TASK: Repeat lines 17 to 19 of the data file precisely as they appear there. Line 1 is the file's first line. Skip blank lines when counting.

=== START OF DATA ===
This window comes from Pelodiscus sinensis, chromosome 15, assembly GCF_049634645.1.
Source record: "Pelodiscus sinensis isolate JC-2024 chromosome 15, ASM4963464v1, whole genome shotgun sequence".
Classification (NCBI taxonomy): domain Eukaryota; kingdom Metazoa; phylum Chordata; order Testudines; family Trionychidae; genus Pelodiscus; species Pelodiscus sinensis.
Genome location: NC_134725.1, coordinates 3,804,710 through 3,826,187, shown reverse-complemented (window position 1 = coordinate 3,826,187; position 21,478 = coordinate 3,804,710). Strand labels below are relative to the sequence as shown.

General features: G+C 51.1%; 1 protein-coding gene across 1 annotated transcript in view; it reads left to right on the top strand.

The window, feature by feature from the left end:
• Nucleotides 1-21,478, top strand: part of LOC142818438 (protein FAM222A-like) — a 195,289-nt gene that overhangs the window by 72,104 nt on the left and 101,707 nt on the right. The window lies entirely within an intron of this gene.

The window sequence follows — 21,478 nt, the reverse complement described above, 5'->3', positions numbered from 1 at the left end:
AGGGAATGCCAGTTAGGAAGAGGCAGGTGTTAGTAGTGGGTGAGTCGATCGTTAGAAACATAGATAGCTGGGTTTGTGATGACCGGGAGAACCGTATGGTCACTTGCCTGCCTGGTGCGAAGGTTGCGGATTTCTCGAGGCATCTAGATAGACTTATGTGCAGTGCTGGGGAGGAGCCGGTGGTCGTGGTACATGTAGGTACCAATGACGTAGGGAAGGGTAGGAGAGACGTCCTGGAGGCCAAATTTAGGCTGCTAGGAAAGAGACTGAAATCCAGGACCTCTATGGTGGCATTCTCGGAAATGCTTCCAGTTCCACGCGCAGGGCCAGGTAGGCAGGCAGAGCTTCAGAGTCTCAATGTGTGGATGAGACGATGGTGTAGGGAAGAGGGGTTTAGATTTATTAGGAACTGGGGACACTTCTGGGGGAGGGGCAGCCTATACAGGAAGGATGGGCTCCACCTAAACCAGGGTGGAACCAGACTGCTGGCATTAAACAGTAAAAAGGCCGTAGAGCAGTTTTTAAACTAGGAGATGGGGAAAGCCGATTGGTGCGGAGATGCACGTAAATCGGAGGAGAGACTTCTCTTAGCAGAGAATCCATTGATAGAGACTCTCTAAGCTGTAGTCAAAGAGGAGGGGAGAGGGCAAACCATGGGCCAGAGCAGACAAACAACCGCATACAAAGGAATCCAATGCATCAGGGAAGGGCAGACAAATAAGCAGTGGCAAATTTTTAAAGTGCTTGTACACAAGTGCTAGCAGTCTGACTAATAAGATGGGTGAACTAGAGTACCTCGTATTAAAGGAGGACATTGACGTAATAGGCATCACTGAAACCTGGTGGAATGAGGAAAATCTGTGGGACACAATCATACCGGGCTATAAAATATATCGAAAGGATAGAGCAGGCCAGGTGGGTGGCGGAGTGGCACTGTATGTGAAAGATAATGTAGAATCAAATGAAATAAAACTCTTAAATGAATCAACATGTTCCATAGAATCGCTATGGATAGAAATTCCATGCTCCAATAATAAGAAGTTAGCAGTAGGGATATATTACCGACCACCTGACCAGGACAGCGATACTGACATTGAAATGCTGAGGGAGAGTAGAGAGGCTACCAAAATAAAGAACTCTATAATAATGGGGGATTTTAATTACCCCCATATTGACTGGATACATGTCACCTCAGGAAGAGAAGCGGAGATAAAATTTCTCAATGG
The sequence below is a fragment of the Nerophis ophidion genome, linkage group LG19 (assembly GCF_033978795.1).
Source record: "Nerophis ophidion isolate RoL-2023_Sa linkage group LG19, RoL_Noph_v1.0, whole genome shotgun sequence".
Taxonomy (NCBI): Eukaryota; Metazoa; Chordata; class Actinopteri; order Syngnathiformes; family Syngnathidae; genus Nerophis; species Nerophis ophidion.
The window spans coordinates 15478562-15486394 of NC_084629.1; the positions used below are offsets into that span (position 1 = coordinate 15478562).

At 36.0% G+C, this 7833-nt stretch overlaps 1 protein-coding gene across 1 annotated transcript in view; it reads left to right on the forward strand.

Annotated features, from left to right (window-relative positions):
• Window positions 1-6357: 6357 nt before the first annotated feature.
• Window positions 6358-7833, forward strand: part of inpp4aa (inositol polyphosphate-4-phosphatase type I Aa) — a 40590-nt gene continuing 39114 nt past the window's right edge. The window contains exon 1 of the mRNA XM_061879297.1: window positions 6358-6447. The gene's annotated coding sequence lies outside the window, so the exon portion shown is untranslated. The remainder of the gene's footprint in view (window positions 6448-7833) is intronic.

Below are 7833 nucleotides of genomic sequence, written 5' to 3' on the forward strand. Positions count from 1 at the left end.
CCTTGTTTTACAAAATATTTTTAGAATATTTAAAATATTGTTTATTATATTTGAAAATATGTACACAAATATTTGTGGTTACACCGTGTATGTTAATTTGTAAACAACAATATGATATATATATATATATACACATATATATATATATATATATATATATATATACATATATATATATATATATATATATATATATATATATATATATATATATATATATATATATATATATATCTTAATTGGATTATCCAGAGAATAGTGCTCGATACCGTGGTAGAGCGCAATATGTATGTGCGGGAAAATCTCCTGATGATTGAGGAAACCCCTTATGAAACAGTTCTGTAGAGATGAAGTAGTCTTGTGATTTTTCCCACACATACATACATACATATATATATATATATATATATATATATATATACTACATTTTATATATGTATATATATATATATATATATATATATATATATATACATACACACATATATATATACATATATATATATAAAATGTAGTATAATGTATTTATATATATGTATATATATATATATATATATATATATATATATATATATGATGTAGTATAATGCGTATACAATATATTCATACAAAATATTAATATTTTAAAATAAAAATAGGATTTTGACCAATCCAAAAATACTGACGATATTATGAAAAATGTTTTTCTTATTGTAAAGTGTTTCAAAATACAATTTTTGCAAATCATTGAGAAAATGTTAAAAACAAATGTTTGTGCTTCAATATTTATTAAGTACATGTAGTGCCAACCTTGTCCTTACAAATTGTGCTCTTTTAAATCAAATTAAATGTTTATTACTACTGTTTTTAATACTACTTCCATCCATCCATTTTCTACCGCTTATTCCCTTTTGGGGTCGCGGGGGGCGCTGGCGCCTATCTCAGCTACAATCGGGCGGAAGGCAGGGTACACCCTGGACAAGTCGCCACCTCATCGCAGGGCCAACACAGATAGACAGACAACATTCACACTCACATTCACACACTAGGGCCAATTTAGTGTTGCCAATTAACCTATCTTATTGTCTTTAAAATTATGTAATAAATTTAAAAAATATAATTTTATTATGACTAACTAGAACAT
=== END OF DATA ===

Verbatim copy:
• Window positions 6358-7833, forward strand: part of inpp4aa (inositol polyphosphate-4-phosphatase type I Aa) — a 40590-nt gene continuing 39114 nt past the window's right edge. The window contains exon 1 of the mRNA XM_061879297.1: window positions 6358-6447. The gene's annotated coding sequence lies outside the window, so the exon portion shown is untranslated. The remainder of the gene's footprint in view (window positions 6448-7833) is intronic.

Below are 7833 nucleotides of genomic sequence, written 5' to 3' on the forward strand. Positions count from 1 at the left end.
CCTTGTTTTACAAAATATTTTTAGAATATTTAAAATATTGTTTATTATATTTGAAAATATGTACACAAATATTTGTGGTTACACCGTGTATGTTAATTTGTAAACAACAATATGATATATATATATATATACACATATATATATATATATATATATATATATATACATATATATATATATATATATATATATATATATATATATATATATATATATATATATATATATATATATCTTAATTGGATTATCCAGAGAATAGTGCTCGATACCGTGGTAGAGCGCAATATGTATGTGCGGGAAAATCTCCTGATGATTGAGGAAACCCCTTATGAAACAGTTCTGTAGAGATGAAGTAGTCTTGTGATTTTTCCCACACATACATACATACATATATATATATATATATATATATATATATATACTACATTTTATATATGTATATATATATATATATATATATATATATATATATACATACACACATATATATATACATATATATATATAAAATGTAGTATAATGTATTTATATATATGTATATATATATATATATATATATATATATATATATATATGATGTAGTATAATGCGTATACAATATATTCATACAAAATATTAATATTTTAAAATAAAAATAGGATTTTGACCAATCCAAAAATACTGACGATATTATGAAAAATGTTTTTCTTATTGTAAAGTGTTTCAAAATACAATTTTTGCAAATCATTGAGAAAATGTTAAAAACAAATGTTTGTGCTTCAATATTTATTAAGTACATGTAGTGCCAACCTTGTCCTTACAAATTGTGCTCTTTTAAATCAAATTAAATGTTTATTACTACTGTTTTTAATACTACTTCCATCCATCCATTTTCTACCGCTTATTCCCTTTTGGGGTCGCGGGGGGCGCTGGCGCCTATCTCAGCTACAATCGGGCGGAAGGCAGGGTACACCCTGGACAAGTCGCCACCTCATCGCAGGGCCAACACAGATAGACAGACAACATTCACACTCACATTCACACACTAGGGCCAATTTAGTGTTGCCAATTAACCTATCTTATTGTCTTTAAAATTATGTAATAAATTTAAAAAATATAATTTTATTATGACTAACTAGAACAT